All in a plaque…or targa commemorativa

It is interesting to note how languages may differ even in their more tangible form, like materials used or layout. Not just in terms of actual content.

Blue plaques are ubiquitous in London and other parts of the UK. They are part of British culture and its smart way of stylishly celebrating its heritage. They are blue, an unoffending color, which sets off the white letters and numbers quite nicely. They are modern-looking, unassuming yet eye-catching.

A typical blue plaque in Britain

Things are quite different in Italy. And tellingly so. There are no blue plaques to rivet your gaze or pique your curiosity. That’s because Italy, in its cloyingly pompous and bureaucratic style, has opted for the austere-looking beige slab of marble. To match the equally drab street signs. Nothing stands out to help tourists or passersby pause and reminisce. Indeed, over time, these slabs tend to turn sooty and gray and the chiseled letters become harder to make out.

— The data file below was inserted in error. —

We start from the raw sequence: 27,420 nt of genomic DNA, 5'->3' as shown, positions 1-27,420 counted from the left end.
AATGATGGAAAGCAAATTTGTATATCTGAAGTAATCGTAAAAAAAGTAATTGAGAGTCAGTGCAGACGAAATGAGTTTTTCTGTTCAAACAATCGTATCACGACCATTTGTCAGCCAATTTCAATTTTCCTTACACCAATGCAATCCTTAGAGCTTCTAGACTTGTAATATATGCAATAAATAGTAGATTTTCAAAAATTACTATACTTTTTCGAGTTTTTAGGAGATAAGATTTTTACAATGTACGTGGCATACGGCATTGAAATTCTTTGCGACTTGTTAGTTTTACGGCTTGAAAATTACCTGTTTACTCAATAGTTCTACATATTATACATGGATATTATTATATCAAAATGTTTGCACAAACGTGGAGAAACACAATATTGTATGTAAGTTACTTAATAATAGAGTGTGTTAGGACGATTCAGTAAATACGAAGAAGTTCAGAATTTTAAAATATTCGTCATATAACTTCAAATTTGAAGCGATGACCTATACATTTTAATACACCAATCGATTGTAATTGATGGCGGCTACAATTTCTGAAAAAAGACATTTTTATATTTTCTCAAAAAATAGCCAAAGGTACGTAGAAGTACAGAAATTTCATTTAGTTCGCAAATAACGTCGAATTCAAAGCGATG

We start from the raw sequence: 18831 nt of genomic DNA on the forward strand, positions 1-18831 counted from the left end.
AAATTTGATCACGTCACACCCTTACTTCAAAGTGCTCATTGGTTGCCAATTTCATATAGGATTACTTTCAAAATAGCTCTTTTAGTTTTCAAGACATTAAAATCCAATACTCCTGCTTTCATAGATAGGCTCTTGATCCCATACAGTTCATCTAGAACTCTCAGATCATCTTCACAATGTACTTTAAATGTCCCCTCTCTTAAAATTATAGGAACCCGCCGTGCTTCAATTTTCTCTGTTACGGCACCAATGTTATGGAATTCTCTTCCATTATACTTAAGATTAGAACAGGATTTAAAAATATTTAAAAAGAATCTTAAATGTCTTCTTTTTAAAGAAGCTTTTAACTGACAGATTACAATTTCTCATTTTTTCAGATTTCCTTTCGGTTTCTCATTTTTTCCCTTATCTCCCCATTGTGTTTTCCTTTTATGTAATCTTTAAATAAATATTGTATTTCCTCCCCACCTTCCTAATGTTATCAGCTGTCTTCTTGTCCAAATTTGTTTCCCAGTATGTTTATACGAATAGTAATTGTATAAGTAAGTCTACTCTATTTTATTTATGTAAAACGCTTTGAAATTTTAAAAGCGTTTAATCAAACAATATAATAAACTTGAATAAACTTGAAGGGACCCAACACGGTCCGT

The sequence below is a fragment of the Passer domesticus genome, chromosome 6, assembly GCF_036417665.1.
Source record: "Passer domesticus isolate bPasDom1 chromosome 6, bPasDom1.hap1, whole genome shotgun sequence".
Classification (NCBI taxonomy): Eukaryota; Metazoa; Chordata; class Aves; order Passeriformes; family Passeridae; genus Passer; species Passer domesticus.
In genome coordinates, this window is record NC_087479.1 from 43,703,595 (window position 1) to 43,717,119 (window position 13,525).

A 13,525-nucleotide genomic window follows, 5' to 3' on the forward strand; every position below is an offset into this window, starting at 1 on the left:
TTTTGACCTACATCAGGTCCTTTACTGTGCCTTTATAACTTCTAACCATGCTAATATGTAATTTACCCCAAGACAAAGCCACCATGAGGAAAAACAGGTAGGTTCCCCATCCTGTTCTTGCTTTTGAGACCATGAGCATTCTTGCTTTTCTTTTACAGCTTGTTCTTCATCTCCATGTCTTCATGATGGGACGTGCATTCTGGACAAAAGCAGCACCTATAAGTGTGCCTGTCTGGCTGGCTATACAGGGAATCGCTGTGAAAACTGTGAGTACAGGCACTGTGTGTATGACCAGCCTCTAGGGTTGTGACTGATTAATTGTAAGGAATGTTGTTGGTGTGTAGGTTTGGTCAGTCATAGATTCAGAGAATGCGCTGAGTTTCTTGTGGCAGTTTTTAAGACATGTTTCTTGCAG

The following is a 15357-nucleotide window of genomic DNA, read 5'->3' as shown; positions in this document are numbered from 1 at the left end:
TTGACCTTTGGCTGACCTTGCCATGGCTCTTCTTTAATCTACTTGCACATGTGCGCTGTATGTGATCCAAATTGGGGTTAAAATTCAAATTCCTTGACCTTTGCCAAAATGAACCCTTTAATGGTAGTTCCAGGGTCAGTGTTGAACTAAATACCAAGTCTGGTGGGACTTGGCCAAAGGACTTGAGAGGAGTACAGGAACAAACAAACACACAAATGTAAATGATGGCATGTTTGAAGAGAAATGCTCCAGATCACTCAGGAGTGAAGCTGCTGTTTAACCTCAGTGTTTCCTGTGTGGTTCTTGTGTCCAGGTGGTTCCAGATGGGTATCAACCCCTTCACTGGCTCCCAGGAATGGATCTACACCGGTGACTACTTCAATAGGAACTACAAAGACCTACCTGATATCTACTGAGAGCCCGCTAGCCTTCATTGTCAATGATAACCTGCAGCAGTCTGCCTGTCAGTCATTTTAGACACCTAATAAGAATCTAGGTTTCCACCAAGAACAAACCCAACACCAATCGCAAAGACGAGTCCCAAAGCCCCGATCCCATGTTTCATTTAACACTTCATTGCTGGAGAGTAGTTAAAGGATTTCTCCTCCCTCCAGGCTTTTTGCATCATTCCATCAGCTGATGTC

Typical Italian commemorative plaque

In addition to their headstone resemblance, the Italian targa commermorativa tends to come across as officious with its use of escutcheons and heraldic charges. It speaks – like a gravestone – of a past that has ceased to be. And dust and soot will take care of the rest.

An older commemorative plaque